New York City Council Committee on the Justice System hearing: “The Cost of Justice”

In September, FFJC Co-Director Joanna Weiss was invited to testify at a New York City Council Committee on the Justice System hearing “The Cost of Justice” about the use of fines and fees in NYC courts. Committee Chair and Councilmember Rory Lancman began the hearing by noting that in 2017 alone, 161 Queens residents were incarcerated as a result of failure to pay fines and fees.

During her testimony, Weiss advocated for the abolition of all fees imposed by NYC’s justice system, including costs associated with diversion programs. Weiss proposed that the city establish an Office for Economic Justice that would study and mitigate the adverse impacts of fines and fees that the city imposes, and proposed the use of means-adjusted fines, or “day fines” in NYC Administrative tribunals. Weiss was joined by several other advocates at the hearing, including representatives from Brooklyn Defender Services, Bronx Defenders, and the Corrections Accountability Project, who shared powerful anecdotes relating to the harms that New Yorkers suffer due to excessive fines and fees.

A full video recording of the hearing is available on our YouTube channel, and you can also read our written testimonies in full: FFJCBronx DefendersBrooklyn Defender Services. Additionally, FFJC is working to reform fines and fees practices across all of New York State, and you can learn more about our New York Campaign here.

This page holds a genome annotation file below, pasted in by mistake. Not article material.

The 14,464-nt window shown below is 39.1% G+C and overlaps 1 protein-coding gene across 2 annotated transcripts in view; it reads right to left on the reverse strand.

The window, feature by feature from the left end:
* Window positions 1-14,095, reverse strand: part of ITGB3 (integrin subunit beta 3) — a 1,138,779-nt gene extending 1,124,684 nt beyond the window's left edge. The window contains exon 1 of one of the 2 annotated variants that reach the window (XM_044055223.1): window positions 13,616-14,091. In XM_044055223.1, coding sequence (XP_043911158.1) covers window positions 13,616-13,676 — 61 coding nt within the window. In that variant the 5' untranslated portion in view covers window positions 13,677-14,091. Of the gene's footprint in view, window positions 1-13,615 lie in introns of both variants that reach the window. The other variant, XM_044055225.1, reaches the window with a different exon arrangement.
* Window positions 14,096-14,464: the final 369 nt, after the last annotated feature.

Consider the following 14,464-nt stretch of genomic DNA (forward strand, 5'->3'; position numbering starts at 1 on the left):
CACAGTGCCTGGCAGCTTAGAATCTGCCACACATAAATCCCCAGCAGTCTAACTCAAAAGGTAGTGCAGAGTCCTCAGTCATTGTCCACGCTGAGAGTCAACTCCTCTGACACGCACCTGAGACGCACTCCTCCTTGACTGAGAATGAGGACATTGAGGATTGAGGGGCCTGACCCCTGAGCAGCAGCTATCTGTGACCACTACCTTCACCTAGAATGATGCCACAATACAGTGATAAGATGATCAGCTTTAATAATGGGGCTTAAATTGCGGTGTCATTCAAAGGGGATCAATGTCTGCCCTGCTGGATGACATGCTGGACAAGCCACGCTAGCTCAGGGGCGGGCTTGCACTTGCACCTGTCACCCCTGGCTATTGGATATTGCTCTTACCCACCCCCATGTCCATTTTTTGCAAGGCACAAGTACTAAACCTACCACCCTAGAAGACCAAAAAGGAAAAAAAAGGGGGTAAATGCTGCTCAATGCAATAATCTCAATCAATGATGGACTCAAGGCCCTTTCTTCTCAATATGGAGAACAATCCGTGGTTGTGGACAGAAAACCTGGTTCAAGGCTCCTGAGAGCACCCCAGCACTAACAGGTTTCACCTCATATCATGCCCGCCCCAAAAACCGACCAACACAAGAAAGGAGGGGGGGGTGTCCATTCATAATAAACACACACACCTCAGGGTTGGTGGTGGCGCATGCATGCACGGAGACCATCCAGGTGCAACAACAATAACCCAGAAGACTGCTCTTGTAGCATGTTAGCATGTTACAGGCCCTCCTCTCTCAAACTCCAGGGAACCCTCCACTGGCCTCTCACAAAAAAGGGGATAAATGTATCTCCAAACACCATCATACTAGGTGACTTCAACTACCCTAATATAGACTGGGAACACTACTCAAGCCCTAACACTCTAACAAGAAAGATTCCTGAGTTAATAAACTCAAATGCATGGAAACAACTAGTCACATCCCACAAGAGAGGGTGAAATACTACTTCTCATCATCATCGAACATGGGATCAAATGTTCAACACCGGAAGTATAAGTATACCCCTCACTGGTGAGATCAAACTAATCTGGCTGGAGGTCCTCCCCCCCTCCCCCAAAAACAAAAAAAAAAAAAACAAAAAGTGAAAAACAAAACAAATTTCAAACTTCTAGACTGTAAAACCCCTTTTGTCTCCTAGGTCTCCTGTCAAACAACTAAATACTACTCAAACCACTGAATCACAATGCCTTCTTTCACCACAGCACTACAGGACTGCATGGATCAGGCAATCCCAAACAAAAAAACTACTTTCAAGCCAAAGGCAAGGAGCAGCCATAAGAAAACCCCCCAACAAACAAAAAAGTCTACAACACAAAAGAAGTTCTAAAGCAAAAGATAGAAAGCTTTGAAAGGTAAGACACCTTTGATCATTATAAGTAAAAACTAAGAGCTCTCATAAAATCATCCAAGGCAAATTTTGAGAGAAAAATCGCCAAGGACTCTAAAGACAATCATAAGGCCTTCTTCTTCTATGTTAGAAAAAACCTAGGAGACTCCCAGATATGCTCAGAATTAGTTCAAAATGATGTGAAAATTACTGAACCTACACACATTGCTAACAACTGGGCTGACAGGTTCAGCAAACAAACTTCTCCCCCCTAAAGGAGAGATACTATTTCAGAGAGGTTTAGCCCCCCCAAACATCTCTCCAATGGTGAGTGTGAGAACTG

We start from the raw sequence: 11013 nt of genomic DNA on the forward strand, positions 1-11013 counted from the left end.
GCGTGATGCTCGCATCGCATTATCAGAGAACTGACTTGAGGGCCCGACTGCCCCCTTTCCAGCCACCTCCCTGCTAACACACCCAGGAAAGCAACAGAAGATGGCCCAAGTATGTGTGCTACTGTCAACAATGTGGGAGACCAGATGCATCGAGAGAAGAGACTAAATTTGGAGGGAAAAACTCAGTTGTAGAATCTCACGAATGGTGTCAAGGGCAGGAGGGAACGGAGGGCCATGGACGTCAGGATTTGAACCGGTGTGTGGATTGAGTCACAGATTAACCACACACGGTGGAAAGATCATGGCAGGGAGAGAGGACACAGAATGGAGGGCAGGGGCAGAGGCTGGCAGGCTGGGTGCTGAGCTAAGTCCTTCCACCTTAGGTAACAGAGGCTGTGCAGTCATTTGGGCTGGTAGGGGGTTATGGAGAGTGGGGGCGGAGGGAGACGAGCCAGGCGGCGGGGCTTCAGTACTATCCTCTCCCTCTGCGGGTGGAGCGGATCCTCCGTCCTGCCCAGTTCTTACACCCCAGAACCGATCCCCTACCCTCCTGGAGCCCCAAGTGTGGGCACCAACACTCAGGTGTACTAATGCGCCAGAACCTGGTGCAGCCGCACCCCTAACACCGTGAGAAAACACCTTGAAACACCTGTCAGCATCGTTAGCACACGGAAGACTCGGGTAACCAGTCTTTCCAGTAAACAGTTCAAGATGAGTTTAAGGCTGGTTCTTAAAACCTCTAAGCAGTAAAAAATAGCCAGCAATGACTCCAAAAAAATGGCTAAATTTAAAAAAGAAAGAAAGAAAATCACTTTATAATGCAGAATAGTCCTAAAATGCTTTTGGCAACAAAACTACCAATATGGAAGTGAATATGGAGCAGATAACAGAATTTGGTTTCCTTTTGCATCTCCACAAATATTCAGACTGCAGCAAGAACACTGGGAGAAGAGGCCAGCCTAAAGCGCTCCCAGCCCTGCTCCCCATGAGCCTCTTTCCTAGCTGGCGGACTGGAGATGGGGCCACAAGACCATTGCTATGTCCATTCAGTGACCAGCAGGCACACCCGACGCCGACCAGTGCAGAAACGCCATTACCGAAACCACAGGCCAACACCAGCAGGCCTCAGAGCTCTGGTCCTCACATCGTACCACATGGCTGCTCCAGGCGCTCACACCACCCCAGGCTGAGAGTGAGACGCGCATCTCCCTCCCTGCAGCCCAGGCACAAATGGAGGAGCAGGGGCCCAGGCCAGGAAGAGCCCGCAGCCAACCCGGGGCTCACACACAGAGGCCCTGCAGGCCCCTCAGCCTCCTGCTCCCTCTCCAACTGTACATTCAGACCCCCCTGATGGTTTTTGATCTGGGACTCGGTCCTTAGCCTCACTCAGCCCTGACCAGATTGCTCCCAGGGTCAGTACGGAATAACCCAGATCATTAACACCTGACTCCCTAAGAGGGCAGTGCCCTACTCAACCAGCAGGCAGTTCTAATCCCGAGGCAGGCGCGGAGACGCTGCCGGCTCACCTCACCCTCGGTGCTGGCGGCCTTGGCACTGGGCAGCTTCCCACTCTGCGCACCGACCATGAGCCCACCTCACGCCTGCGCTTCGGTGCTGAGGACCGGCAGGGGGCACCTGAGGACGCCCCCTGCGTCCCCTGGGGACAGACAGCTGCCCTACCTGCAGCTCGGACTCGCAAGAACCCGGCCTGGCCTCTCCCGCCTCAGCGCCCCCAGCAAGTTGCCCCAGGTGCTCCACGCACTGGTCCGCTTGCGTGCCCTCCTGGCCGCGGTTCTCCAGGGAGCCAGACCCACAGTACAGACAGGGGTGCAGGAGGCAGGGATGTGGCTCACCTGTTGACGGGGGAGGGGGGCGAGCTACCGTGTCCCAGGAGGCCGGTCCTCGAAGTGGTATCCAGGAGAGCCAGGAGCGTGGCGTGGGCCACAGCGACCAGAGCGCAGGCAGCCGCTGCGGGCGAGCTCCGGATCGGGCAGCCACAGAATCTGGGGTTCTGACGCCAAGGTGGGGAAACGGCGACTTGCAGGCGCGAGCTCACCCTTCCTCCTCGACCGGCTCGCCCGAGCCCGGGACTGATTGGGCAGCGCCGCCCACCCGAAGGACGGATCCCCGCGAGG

• Dawit Getachew, Bronx Defenders: “A guilty plea for disorderly conduct — one of the most common dispositions across the city — carries a mandatory surcharge of $120. In 2018, Bronx Defenders’ clients have taken over 1,700 pleas to disorderly conduct, for a total of over $200,000 in mandatory court surcharges.”
  • Hemangi Pai, Brooklyn Defender Services: “People in City jails may have their minimal wages or commissary accounts garnished to pay off accumulated fines, surcharges and fees. The state prisons system may also garnish payment from an incarcerated person’s commissary account, money earned from work release programs or any source of income or money in a person’s possession.”
  • Joanna Weiss, FFJC: “In Staten Island, there is a diversion program for DUI cases, and participation costs up to $14 per day for 90 days. If you complete the program, you get no criminal record. If you can’t afford the program, you are incarcerated and have a criminal record.”
Fines and Fees Justice Center, New York City Council